Dipta Joshi (Mumbai)
On December 16, the pune police investigating allegations of malpractice in the recruitment exam of the Maharashtra Housing and Area Development Authority (MHADA) held between December 12-20, stumbled upon large scale tampering in the state’s annual teacher recruitment exam.
Investigations into the state’s teacher eligibility test (TET) — a compulsory qualification for college/university graduates to teach in the state’s 64,123 government-run and 7,303 private aided elementary schools (classes I-VIII) – indicated that the answer papers of 550 failed candidates were rigged in TET exams held in 2018 and 2020. A network of corrupt government officials, coaching classes, agents, technical consultants and software companies has also cast a shadow over the recently held (November 21) TET 2021 exam written by 1 million aspirants. Several teachers’ unions and TET exam takers are now demanding the latest exam be scrapped and held afresh.
A cache of TET admit cards and hall tickets of ineligible students were discovered at the residence of Dr. Pritish Deshmukh, director of the Punebased G.A. Software Pvt. Ltd while police were investigating the MHADA scam. This led the police to question Tukaram Supe, commissioner of the Maharashtra State Council of Examinations (MSCE), a Pune-based government body that conducts scholastic aptitude exams including TET. On December 17, Supe was arrested for alleged malpractices in TET 2020. More arrests followed as investigations revealed similar malpractices in TET 2018.
Introduced in the state in 2013, the annual TET comprises two papers with candidates required to score a minimum 60 percent to become eligible for employment in the state’s 71,426 government and government aided primary and secondary schools. With Maharashtra spending 82 percent of its annual K-12 education budget (Rs.60,237 crore in 2020-21) on teachers’ salaries, dearness allowance and transfer allowances etc, jobs in government and aided schools are much prized. Primary teachers in government schools start at Rs.40,000 per month with experienced teachers taking home Rs.70,000 plus.
Private school teachers’ remuneration is relatively modest. In the country’s ubiquitous budget private schools (BPS), wage packages of university graduates range between Rs.8,000-20,000 per month. Hence the rising number of aspirants signing up for TET every year. However, given the pathetic condition of undergrad education, only a tiny fraction of those who write the exam pass it. In 2018, of the 173,449 aspiring teachers who wrote TET, a mere 1,679 cleared it. TET 2021 was written by 3.43 lakh candidates but only 16,592 passed. Unsurprisingly, the high failure rates in the annual TET has become the happy hunting ground of corrupt officials and anti-socials. Supe and his associates allegedly charged Rs.50,000-100,000 to candidates to rig their answer papers. Police allege this malfeasant gang harvested Rs.4.2 crore from TET 2020 and Rs.5 crore from TET 2018 candidates. Unaccounted cash and gold ornaments valued at Rs.4 crore were discovered in houses of the accused.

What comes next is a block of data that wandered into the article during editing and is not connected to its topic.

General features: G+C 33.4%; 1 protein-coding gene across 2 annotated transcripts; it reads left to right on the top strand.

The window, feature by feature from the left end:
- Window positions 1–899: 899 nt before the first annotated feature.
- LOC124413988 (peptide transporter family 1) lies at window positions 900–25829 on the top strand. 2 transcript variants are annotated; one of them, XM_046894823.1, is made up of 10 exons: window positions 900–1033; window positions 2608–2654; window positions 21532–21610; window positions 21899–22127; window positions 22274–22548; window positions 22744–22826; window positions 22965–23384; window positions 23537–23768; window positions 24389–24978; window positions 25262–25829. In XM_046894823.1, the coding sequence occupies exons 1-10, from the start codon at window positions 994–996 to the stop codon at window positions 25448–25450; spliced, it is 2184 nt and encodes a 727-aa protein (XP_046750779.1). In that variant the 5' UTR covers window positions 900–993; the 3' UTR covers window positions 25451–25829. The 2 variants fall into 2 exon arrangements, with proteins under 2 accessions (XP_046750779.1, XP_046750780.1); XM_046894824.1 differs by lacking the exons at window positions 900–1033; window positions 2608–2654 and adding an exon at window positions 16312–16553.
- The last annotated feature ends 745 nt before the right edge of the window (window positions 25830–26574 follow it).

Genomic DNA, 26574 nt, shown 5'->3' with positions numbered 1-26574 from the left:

Following public outcry and opposition BJP MLAs alleging the accused have the patronage of leading lights of the ruling state’s Maharashtra Vikas Aghadi (MVA) coalition government, the state government has constituted a six-member committee of bureaucrats to inquire into TET irregularities. The committee chaired by Vandana Krishna, additional chief secretary in the education ministry, has been directed to submit its report this month (January). However, several teachers’ unions want the committee to be scrapped and an independent judicial investigation.
“We believe it is only a matter of time before TET malpractices become Maharashtra’s Vyapam scam (the 2013 Madhya Pradesh Professional Examination Board’s recruitment scam in which 7.7 million job applicants reportedly paid between Rs.10-50 lakh in bribes for various government jobs in that state). Maharashtra’s education officials are notorious for petty corruption — demanding pay-offs for sanctioning teacher transfers, releasing teachers’ salaries, stamping medical reimbursement bills and even clearing pension and provident fund files. Yet, the government has appointed six bureaucrats of the education ministry to investigate the TET scandals. The recent TET scams are the tip of the iceberg. An independent judicial inquiry is necessary to get to the bottom of these ongoing scandals. The usual transfer or suspension is not sufficient response,” says Rajesh Pandya, vice-president of the Mumbai-based Teachers Democratic Front (TDF, estb.2004).
Meanwhile, according to ASER 2019 ‘Early Years’ Report, published annually by the Pratham education foundation, 31 percent of class III children in Maharashtra’s rural government primaries cannot read a class I textbook. In 2018, 23.3 percent couldn’t. This means that children’s learning outcomes in India’s most industrial state accounting for 25 percent of national manufacturing output, are going from bad to worse. Hardly surprising if thousands of teachers recruited annually are underqualified frauds.